Asian gangs on the rise in Birmingham
Police believe that the latest crime threat is from Asian drug gangs which deal mainly in heroin.india Updated: Dec 27, 2003 22:27 IST
The growth of Asian gangs in Birmingham has led to rising tension between Black and Asian gangsters. The police believe the latest crime threat is from Asian drug gangs dealing mainly in heroin. They are mainly concentrated in the Midlands.
The illegal drugs trade was, until recently, dominated by Turkish criminals, with Albanians and British and Jamaican Yardies accounting for much of the rest. But, recent crime trends indicate that a growing number of British-born Asians are entering the arena in a big way.
An Asian drugs gang insider told a Birmingham-based newspaper: "Asians used to stick to a limited customer base in our own communities but now they are prepared to take anyone's money."
Pakistan is a major hub to import drugs into Britain. With a high percentage of Pakistanis in Birmingham, heroin is easily available at a very low price but sold at high prices to addicts and smaller dealers.
The insider said: "Now the Asian gangs have got black gangsters working for them on a street level whereas the reverse used to be the case in the past."
The National Crime Intelligence Service figures reveal Pakistani and Indian drug gangs now account for 20 per cent of heroin trafficking across Europe and into the UK.
In Birmingham, the trade has penetrated several black and Asian gangs which, originally, were volunteers defending ethnic areas against racists. Asian gangs like the Sikh Shere-e-Punjab and Muslim Birmingham Panthers, the Redheads and The Lynx, worked together with black gangs like the Burger Bar Boys and Johnson Crew. But these gangs have now evolved into opposing crime syndicates.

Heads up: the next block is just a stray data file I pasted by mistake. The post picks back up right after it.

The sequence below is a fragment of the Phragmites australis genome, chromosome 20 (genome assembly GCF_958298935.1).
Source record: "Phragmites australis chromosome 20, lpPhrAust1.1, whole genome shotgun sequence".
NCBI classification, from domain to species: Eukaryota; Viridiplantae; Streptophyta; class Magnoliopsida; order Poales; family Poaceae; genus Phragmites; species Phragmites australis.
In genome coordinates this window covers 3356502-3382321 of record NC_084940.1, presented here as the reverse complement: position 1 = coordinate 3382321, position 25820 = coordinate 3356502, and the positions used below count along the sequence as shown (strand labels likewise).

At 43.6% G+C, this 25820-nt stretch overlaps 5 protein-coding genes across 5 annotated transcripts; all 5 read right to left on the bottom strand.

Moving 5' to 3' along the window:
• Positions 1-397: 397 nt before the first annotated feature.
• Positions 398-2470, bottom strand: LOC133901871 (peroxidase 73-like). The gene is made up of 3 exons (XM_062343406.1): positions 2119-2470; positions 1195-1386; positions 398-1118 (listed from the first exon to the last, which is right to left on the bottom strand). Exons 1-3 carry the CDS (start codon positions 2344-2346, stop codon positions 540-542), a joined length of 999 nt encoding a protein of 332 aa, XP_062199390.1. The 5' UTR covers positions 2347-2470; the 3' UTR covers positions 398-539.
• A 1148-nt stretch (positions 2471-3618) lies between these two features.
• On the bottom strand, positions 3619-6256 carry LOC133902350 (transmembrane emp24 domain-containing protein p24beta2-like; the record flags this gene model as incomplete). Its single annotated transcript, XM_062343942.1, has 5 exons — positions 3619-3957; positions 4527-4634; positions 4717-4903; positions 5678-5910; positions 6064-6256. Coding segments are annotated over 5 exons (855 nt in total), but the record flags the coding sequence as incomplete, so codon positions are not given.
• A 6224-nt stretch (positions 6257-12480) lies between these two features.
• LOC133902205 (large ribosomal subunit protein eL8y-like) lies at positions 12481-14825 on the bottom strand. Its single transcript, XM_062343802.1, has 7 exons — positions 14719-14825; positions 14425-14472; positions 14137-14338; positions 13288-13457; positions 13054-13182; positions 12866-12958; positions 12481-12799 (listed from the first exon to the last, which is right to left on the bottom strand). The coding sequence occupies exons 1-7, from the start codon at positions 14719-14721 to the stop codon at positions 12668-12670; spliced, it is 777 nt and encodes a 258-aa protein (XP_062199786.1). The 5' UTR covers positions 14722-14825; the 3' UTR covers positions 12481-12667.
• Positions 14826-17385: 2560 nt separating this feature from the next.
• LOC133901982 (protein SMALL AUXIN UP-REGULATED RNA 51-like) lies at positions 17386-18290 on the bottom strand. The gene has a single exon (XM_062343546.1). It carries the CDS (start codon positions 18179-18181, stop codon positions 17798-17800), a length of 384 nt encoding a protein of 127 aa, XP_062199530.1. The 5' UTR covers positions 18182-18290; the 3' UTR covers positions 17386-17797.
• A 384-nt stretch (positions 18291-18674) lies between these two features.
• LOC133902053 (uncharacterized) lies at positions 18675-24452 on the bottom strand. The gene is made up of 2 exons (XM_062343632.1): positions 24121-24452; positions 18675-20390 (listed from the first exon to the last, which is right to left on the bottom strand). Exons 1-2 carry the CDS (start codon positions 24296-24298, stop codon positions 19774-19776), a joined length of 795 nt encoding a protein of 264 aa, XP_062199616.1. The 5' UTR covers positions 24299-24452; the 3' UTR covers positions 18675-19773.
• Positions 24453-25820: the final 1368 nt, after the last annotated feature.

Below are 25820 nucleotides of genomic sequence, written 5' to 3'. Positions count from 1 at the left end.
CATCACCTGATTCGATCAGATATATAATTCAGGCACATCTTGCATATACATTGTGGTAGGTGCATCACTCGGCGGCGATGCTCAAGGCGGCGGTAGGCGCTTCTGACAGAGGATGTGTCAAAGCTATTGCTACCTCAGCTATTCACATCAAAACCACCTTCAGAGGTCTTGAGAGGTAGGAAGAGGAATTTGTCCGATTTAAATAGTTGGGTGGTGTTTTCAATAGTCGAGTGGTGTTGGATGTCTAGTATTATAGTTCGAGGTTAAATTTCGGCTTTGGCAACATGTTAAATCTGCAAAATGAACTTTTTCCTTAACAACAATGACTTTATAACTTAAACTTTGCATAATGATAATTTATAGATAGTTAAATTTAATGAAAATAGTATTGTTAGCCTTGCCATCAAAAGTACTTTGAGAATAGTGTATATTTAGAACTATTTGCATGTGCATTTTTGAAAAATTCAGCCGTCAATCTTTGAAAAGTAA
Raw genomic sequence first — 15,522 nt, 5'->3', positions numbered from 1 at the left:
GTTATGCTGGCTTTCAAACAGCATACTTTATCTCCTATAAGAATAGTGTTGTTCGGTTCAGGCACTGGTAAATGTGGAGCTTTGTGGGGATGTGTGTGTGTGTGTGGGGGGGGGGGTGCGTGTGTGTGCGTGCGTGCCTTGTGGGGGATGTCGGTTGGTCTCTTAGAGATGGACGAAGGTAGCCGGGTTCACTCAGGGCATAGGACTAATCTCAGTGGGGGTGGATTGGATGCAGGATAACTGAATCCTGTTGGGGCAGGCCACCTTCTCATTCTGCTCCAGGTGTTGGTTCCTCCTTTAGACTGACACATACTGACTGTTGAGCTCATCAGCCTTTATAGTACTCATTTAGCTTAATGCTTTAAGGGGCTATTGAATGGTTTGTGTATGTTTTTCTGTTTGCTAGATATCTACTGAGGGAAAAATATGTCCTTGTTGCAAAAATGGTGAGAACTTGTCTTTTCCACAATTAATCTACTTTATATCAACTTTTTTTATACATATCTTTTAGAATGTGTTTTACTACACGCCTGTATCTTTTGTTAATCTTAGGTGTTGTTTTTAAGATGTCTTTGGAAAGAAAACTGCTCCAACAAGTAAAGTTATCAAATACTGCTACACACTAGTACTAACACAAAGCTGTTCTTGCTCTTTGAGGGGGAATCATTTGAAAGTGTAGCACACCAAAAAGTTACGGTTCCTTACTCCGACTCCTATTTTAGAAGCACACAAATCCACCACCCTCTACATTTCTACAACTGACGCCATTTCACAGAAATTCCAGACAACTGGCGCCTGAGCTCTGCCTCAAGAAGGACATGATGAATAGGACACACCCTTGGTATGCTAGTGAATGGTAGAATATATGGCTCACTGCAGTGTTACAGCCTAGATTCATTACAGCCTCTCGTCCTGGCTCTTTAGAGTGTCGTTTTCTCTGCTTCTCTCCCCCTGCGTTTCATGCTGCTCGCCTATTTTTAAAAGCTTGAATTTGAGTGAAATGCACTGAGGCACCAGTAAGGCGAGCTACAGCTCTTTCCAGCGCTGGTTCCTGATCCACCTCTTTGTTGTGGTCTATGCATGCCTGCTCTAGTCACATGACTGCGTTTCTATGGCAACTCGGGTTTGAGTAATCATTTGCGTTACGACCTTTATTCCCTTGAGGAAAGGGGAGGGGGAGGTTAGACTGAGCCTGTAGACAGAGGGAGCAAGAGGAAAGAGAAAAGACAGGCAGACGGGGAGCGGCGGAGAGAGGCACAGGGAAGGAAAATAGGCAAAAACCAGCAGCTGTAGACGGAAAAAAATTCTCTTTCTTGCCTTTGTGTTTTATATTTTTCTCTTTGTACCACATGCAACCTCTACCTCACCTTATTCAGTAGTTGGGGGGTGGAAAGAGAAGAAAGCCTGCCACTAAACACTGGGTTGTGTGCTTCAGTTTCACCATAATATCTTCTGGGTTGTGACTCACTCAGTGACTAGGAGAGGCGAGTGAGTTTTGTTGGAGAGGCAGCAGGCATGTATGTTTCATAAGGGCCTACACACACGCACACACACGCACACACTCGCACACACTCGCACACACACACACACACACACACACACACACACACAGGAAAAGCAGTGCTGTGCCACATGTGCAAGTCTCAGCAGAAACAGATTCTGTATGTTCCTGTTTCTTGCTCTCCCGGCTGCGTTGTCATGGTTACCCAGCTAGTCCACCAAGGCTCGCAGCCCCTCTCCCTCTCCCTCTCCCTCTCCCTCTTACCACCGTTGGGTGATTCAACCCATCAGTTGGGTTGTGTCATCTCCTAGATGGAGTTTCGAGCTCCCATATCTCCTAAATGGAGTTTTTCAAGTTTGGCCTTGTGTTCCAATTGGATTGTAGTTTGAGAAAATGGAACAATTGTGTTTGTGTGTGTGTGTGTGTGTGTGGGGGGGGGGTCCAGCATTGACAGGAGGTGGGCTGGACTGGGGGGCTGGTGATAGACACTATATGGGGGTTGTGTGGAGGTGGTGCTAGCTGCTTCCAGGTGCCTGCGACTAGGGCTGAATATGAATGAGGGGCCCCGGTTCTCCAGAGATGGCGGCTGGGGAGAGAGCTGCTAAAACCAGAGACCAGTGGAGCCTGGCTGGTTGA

Allegedly those gangs have now disappeared but the younger generation is said to be exploiting the names to gain street credibility. A source has been quoted saying: "...the rise of the Asian drug gangs has inevitably led to clashes with the older more established black gangs and black-on-brown or vice-versa killings are becoming more and more common."
A Black community leader admitted that tensions have risen after Indian women became targets for black criminals who mugged them for their gold jewellery. "There was a spate of muggings back in the late 1980s and early '90s, and that certainly led to some bad blood between the two communities," he added. "Last year an Asian woman shopkeeper was attacked with a machete by a black man in Lozells and that fanned the flames again."